return <App router={createRouter()} store={createStore()}></App>

and its usage in main.js could look like so:

import { createApp } from './setup.js'


and Cypress would re-use it in its support file

/* And that's it! */
import '../../src/setup.js'

The rest of this section is dedicated to discussing specific style problems you may have, including: Fonts, Icon Fonts, Style Resets, Global App Styles, and 3rd party component library styles.

Global App Styles

Your global application styles are usually in one of the following places:

  1. A styles.css file you import within the head of your application.

This should be loaded within your Cypress Index HTML file.

  1. Within a root-level component like App.jsx, App.vue, App.svelte, etc.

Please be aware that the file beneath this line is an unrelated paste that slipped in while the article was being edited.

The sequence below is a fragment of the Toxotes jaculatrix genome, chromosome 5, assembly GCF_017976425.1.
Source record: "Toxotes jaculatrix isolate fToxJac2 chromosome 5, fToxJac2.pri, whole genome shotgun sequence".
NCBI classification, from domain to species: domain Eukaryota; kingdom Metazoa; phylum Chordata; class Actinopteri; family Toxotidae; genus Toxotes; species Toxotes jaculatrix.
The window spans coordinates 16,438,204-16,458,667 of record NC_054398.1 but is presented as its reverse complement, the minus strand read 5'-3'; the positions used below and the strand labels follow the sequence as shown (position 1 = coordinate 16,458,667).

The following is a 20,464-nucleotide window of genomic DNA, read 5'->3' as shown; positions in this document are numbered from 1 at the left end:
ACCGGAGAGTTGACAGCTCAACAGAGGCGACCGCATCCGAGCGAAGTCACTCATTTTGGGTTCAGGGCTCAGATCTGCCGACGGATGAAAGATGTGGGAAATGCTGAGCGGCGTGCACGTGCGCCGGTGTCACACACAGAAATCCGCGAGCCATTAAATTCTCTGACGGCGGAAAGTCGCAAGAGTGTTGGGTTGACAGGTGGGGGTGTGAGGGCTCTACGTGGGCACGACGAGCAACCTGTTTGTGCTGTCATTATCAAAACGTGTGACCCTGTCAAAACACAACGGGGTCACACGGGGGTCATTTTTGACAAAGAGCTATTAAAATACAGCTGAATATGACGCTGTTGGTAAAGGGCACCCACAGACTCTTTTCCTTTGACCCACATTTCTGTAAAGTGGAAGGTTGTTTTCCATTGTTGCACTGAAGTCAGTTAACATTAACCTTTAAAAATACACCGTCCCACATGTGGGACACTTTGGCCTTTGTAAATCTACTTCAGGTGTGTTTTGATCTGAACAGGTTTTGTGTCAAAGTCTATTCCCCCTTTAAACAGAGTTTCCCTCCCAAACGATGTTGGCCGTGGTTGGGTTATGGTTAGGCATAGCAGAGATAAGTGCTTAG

Decouple your Root CSS from your App or Entrypoint component by pulling out these global styles into a top-level stylesheet. Both Vue and Svelte embed global application styles into the main entry point components. The rest of your application expects to be rendered within those components, and so any assumptions you made when writing those components must be replicated in your test environment or else your components won't look right.

/* In certain scaffolds, the App.vue file does not have a separate styles file */

#app {
font-family: Sans-serif;

Should become

/* App.vue */ <style src="./app.css" />


/* cypress/support/component.js */ import '../../src/app.css'
  1. Within the main.js file of your application (which subsequently mounts your root-level component).

Re-using stylesheets that are imported in the beginning of your application was covered in the last section.

import './main.css'
  1. Within a configuration file like next.config.js or nuxt.config.js.

You're usually providing public paths to these stylesheets. You can import the same paths within your cypress/support/component-index.html file.

CSS Reset or Normalize isn't applied